For most people, their wisdom teeth will begin to erupt between the ages of 17 and 25. The wisdom teeth are the last molars that grow at the back of your lower and/or upper gums. In many cases, due to the lack of space, a wisdom tooth won’t be able to grow out properly. It can often come out at an angle, affecting your existing teeth and sometimes causing a lot of pain. When this happens, you’ll need to visit a dentist for wisdom tooth removal.
If you’re worried about your wisdom tooth or if you just don’t know what to expect, don’t worry. Here’s everything you need to know about getting your wisdom tooth removed.
Why they need to be removed
There are several reasons why wisdom teeth need to be extracted. Besides the pain, there are plenty of other health concerns that can develop from an impacted wisdom tooth.
Here are just a few complications that you might experience:
- Restricted jaw movement
When an impacted wisdom tooth grows, it can cause crowding of the teeth. Crowding is when a tooth row becomes significantly misaligned. This misalignment changes the way your upper and lower teeth make contact with each other, which in turn, affects your oral functions like chewing and speaking.
In the long run, impaired oral functions can strain your lower jaw, causing pain and discomfort when eating or speaking. In some cases, it can even cause dizziness and headaches.
- Cleaning issues
The positioning of an impacted wisdom tooth can also make it difficult to clean your teeth. Because of its irregular eruption, the impacted tooth will likely create hard-to-reach pockets that trap food and bacteria. If this issue is neglected long enough, the bacteria will likely multiply and cause an infection.
- Tooth loss
If an infection is left untreated for a significant period of time, it may also cause cavities, tooth decay and gum disease. These problems can easily spread to the rest of your teeth, leading to premature tooth loss. And if that doesn’t sound bad enough, tooth loss can also lead to bone loss, which is when your jawbone shrinks due to a lack of stimulation from chewing and other oral functions.
What to do before the surgery
Before you get your wisdom tooth removed, you need to plan out for a couple of things. First, make sure your school or workplace knows that you’re going to need some time off. You’ll need time off for the actual surgery and, depending on your occupation, you’ll also need to take a few days off to recover. If your job is very physically demanding, you might need a week or so of recovery time.
Your dentist will also discuss the type of anaesthesia that you’ll be receiving. If the wisdom tooth has erupted through the gums and there are no other obstructions, then a local anaesthetic will be used. Local anaesthesia is an injection that numbs only a small part of your body during the surgery. You will be awake throughout the procedure.
However, if the tooth is stuck underneath the gums (impacted), you will need a general anaesthetic. General anaesthesia will ensure that you’re unconscious during the entire procedure.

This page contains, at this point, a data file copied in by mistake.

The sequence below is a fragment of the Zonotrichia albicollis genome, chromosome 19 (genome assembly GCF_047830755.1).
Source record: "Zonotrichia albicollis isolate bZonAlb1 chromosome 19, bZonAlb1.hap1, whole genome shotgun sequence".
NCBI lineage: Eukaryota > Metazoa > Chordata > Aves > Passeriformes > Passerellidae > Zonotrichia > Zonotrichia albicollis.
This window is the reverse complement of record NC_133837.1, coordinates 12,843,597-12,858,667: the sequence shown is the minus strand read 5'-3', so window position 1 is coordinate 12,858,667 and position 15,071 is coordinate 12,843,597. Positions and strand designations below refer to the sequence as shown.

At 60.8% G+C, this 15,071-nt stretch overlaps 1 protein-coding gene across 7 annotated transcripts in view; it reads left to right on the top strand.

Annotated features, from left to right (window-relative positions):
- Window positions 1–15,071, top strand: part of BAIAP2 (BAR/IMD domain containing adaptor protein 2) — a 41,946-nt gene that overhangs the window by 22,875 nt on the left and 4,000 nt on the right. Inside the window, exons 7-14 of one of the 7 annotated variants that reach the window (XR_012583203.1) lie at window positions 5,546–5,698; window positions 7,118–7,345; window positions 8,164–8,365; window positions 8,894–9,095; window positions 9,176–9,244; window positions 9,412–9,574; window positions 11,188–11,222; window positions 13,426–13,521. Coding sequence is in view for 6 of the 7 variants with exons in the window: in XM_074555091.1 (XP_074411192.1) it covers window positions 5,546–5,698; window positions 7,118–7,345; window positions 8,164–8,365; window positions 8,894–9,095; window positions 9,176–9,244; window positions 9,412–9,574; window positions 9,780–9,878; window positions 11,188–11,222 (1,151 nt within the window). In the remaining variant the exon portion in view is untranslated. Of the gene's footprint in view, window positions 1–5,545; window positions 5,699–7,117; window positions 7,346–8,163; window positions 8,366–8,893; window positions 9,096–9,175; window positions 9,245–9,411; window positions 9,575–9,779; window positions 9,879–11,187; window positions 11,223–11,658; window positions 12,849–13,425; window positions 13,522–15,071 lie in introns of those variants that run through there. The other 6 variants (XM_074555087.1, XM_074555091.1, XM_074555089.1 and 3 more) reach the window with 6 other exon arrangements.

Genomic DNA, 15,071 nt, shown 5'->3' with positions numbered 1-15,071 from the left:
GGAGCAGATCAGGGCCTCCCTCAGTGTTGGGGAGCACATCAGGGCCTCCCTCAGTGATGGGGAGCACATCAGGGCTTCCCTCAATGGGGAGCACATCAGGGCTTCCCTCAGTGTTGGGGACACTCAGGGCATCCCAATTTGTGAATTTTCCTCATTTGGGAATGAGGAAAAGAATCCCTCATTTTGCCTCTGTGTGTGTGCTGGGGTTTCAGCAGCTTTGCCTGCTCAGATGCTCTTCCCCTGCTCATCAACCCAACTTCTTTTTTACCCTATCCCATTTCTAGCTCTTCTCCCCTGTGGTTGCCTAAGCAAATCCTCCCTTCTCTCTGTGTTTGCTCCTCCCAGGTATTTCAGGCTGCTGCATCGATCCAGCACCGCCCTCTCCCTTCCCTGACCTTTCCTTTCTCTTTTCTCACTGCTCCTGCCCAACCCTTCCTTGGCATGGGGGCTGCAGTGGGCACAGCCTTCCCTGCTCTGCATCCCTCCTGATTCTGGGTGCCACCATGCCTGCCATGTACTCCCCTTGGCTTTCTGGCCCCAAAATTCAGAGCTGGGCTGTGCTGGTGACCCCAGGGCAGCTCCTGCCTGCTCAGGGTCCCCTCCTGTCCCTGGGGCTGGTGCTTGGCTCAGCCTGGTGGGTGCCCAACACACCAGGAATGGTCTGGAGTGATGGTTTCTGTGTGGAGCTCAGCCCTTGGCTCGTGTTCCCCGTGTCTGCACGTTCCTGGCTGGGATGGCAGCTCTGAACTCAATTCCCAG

You also need to talk to the dentist about any pre-existing conditions that you might have and any medication that you take.
During the procedure
The length of the surgery will depend on how many molars will need to be extracted as well as the complexity of the issue. For a single molar, it generally takes around 45 minutes to complete the procedure. At this stage, there’s not much to do as a patient. You simply let the professionals do the work.
Keep in mind that the pricing of the procedure will also depend on the number of affected molars, severity of the issue and the type of anaesthetic that you’ll be using.
Unfortunately, Medicare does not cover wisdom tooth removal on its own. However, if you require a molar removal to treat another health condition, then you may be able to get coverage. If you have concerns or questions about costs, please talk to your dentist and refer to official government websites for more information.
Once the procedure is complete, it’s time to recover. If you were given general anaesthesia, you will need someone to drive you home. If you only had local anaesthesia, then you might be alert enough to drive on your own. However, for safety’s sake, it’s recommended that you have someone else drive you home regardless.
Your dentist should be able to give you plenty of advice on how to recover at home. As a rough guide, here are a few tips on how to recover from the surgery:
- Avoid eating hard foods and stick to easy-to-consume products like soup
- Gently exercise your jaw on a regular basis
- Be careful not to dislodge the blood clot over the affected area through careless eating, drinking or brushing
- Use ice packs to reduce swelling
- Drink a lot of water
It can take one to two weeks to recover from the procedure. If you find that your condition isn’t improving with time, it’s recommended that you see a health professional.
This was just a basic guide on what you should expect from the process of wisdom tooth removal. Remember, this blog is simply here to provide you with general information. If you have any concerns about pre-existing conditions, costs or surgery specifics, please talk to a medical professional.